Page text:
Thursday, June 24, 2010


It has been almost a week since I have been back from Japan now. It's funny, I was only there for two weeks, but I missed it with such intensity that it is unbelievable. It is quite depressing to be back in NYC where everyone is just naturally rude and there is no planned activities, except my summer job, but I am thankful for the memories I was able to create during my short excursion. My eyes are open to so many things about the world and, more importantly, myself. I find my outlook on life and how I view myself drastically different than it was before I left. I definitely underestimated the influence this trip would have on me, bt I am happy for the change. I will strive to change myself for the better so that I will be ble to make the most out of my next trip to Japan.

Monday, June 21, 2010

Matsumoto Castle

Matsumoto Castle

Matsumoto castle was my favorite tourist sight and there wasn't a nicer day to view it. Don't let the blue skies, peaceful garden, and intricate decorative detail of the castle fool you because on the inside the castle is structurally equipped for battle. There are holes in the floor and walls for throwing rocks and shooting guns and its war exhibition is completed with genuine set of armor. While not the most exciting activity we did in Japan, it was quiet and peaceful unlike many tourist spots which was appreciated in the craziness in traveling.

An Evening in Asakusa

An Evening in Asakusa

Probably my favorite time in Japan. There are interesting buildings, great souvenir shops, and the best part in my opinion, delicious food. One thing I have learned about Japanese cuisine is that it often has the 'make it as you like it' mentality. As in you get the food then you cook it to your tastes. This dinner was especially interesting because we made Japanese style pancakes, several of them in fact. And they weren't filled with banana or chocolate chips topped with syrup. They were meat, cabbage, curry, and cheese pancakes topped with a sweet plum sauce. It was ridiculously tasty to say the least. Yet another thing that will be sorely missed.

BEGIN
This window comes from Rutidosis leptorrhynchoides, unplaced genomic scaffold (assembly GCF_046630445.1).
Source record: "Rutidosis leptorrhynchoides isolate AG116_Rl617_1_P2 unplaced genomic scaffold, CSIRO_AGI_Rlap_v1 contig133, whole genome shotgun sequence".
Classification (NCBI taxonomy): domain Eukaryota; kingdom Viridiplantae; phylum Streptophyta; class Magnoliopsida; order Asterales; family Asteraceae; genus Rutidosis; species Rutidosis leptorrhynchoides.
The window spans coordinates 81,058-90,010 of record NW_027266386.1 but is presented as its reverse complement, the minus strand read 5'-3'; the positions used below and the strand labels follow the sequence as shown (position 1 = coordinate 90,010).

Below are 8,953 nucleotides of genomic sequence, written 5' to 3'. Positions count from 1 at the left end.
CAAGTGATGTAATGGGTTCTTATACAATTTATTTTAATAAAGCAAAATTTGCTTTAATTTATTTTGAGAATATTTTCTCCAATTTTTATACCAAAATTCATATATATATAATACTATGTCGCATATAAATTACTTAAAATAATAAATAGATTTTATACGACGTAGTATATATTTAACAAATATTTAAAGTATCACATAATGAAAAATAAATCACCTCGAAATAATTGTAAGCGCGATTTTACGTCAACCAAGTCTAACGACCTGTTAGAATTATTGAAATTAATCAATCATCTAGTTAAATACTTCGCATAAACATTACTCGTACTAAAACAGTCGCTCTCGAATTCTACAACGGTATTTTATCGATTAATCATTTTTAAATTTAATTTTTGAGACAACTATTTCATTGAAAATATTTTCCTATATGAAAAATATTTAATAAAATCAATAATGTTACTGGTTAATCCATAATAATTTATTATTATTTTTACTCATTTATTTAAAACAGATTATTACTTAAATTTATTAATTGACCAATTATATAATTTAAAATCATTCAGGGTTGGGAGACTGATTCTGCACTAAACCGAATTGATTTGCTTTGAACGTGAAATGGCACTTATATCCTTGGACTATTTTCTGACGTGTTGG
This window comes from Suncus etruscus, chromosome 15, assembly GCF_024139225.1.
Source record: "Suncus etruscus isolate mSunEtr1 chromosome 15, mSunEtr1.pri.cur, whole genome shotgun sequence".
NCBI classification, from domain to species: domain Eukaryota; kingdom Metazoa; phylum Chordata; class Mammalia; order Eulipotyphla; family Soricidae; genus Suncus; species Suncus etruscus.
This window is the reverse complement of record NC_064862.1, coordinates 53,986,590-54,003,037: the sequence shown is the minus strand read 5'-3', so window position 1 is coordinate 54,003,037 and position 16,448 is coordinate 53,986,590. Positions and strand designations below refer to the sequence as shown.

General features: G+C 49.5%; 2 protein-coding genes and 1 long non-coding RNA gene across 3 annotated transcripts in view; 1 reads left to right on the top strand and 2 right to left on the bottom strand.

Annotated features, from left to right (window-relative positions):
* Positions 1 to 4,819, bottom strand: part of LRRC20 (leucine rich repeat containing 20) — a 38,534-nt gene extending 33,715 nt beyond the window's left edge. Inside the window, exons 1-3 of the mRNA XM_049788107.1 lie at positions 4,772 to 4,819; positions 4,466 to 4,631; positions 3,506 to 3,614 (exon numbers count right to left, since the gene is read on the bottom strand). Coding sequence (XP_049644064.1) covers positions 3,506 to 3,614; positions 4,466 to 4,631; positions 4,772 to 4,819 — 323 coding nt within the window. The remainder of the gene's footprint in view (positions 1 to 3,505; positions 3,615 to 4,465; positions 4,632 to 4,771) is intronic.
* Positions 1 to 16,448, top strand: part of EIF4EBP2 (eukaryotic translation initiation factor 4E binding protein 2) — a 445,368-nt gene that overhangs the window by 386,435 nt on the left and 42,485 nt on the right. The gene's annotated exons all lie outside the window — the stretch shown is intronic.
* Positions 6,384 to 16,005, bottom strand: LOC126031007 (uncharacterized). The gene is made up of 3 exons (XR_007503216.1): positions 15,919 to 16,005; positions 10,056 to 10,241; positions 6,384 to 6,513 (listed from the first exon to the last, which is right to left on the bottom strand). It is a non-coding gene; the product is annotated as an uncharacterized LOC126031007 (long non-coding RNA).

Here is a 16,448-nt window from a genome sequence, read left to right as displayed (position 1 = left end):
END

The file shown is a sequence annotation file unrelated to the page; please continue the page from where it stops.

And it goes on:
Friday, June 18, 2010


"Daibutsu" is the Japanese word for "big buddha" and Japan's second biggest (almost 44 feet high) sits in the gorgeous seaside town of Kamakura.  On Wednesday, we were lucky enough to visit the Great Buddha of Kamakura.  Totally amazing.  One of my favorite sights this trip.  This Daibutsu is a bronze statue that dates back to 1252.  Originally, it sat inside the main hall in the Kotokuin Temple, but the buildings were decimated by a massive tidal wave in the 15th century.  Since then the Buddha has been unprotected from the elements.  As you can see from these pictures, the extensive weathering of the bronze has only increased the statue's beauty and given depth and texture to its serene visage. 

During our visit, I sat for a long time on a stone--a former pillar base for the temple--in front of the Buddha; meanwhile my travel colleagues toured the giant bronze statue's innards. One of them observed that I must be tired from the long day of tourist-ing (we'd already visited a Shinto temple and another Buddhist site).  What they didn't know was that I experienced a great peace sitting in the Diabatsu's perfect contemplation and was in no hurry to absent myself from that kind of grace--rare in any circumstances but especially when traveling.

Monday, June 14, 2010

Punk Tokyo

On Sunday night, a few of the other visiting faculty and I attended a show of live music at a small, basement-level punk club called 'Statto' in the Musashi-Sakai neighborhood.  One of our Technos faculty hosts plays in a band that appeared on the bill's showcase of locals.  All the bands were fantastic and the company was great.  More than anything, though, I was just so delighted to find myself within a Tokyo scene so completely off the tourist grid.